The Oregon State Beavers were largely written off after their season-opening loss to FCS Eastern Washington. But the Beavers have rallied back to win six straight games coming into their showdown in Corvallis against the Stanford Cardinal this weekend. They’ve turned things around to get to 6-1 and 4-0 in conference play thanks to the elite play from quarterback Sean Mannion, who leads the nation in passing. Despite his eye-popping numbers, however, Mannion or the Beavers aren’t getting much respect. That can all change Saturday against the Cardinal.
It has been pretty incredible to watch the way Mannion has been dealing so far this season through the air. He’s completing 68.6 percent of his passes for 2,992 yards (427.4 per game) with 29 touchdowns (tying a school record for touchdowns in a season) and just three interceptions. He’s thrown for 400 yards or more in five of seven games this season, including three straight, and connected on at least three touchdown passes in every game this season. His season-low in 2013 was still an excellent 367-yard performance against the San Diego State Aztecs back in September which would rank him second in the nation in passing if that were his season average.
But some will argue that those numbers are inflated because he hasn’t faced a defense quite like Stanford this season. His four conference wins, where he’s thrown 19 touchdowns and two interceptions and 414 yards or more in each game, have come against four of the bottom five pass defenses in the Pac 12 in the Utah Utes (No. 8), Colorado Buffaloes (No. 11), Washington State Cougars (No. 10) and Cal Bears (No. 12). Oregon State ranks No. 9 in pass defense, so he’s been practicing against them all season long as well. The Cardinal will present the toughest test of the season for Mannion by far.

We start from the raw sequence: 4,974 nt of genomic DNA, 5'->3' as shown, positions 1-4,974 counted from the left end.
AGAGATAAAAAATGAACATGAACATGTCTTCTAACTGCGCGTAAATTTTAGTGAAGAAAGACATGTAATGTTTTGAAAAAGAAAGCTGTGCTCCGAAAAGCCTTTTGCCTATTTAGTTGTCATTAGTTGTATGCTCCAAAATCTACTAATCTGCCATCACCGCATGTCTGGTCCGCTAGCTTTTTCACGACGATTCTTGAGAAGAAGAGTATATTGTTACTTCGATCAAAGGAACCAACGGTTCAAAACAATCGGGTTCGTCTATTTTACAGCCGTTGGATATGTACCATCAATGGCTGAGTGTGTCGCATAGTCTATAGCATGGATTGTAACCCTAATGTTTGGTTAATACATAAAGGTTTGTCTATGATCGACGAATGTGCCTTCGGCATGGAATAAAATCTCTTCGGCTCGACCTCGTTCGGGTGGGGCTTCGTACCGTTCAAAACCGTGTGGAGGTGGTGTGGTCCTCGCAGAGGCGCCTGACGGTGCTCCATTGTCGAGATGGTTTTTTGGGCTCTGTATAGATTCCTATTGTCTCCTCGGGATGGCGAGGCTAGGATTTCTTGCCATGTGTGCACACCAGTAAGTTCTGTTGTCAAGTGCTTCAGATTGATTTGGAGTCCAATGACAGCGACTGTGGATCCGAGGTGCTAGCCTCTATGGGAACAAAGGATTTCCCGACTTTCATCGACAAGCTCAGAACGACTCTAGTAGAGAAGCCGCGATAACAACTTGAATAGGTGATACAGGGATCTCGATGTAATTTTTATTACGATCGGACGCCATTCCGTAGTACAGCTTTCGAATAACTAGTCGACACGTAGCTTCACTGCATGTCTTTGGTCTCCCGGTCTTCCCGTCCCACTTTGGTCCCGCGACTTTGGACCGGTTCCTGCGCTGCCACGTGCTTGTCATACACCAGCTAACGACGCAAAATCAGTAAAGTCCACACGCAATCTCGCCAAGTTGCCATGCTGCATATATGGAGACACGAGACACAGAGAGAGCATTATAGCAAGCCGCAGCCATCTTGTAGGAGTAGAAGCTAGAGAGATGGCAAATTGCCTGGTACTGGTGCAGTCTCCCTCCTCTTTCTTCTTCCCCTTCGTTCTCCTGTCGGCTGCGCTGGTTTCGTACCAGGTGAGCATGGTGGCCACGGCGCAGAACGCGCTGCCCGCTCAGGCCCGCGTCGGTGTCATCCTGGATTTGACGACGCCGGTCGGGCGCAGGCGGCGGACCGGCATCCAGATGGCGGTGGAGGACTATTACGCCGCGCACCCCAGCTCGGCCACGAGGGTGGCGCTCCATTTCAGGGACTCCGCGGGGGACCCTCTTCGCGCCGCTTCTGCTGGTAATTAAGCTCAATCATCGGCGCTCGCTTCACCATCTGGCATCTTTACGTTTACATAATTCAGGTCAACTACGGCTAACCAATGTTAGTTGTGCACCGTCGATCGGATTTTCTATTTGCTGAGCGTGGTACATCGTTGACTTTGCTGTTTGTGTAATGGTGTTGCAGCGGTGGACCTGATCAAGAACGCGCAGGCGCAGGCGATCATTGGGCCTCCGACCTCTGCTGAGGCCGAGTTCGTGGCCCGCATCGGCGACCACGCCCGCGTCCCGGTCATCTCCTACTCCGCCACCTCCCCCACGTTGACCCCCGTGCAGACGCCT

That isn’t to say there won’t be opportunities for him to excel. Stanford is uncharacteristically ranked No. 6 in pass defense this season, allowing 247.1 yards per game, and has given up 300 yards or more passing in three games this season against the Arizona State Sun Devils, WSU and the Washington Huskies. That yards per game average is even a little skewed in Stanford’s favor after playing a non-conference game against the Army Black Knights who attempted just 10 passes for 49 yards. In their six other games, Stanford has allowed an average of 280.2 yards passing per game which would rank No. 11 in the conference.
Stanford appears to have figured out their issues, however, in pass defense. They’ve held back-to-back opponents to less than 250 yards passing, including keeping Brett Hundley and the UCLA Bruins to just 192 yards through the air in their win last week. They have been getting after the quarterback regularly this season, ranking No. 4 in the Pac 12 with 19 sacks on the season (15 of which have come in Pac 12 play) and have nine interceptions on the year, led by Jordan Richards and his team-high three picks.
The Cardinal are a well-respected defense with playmakers at every level who will do their best to make life difficult for Mannion. If the junior quarterback can lead the Beavers past Stanford, it will legitimize this team and make many forget that unfortunate start to the season. By toppling the defending Pac 12 champs, Oregon State will become a real threat for the Pac 12 title and Mannion will finally earn the recognition that his play should warrant.
If Mannion dominates on Saturday the way he has all season long, you won’t be able to ignore the Oregon State Beavers or their big-armed quarterback anymore.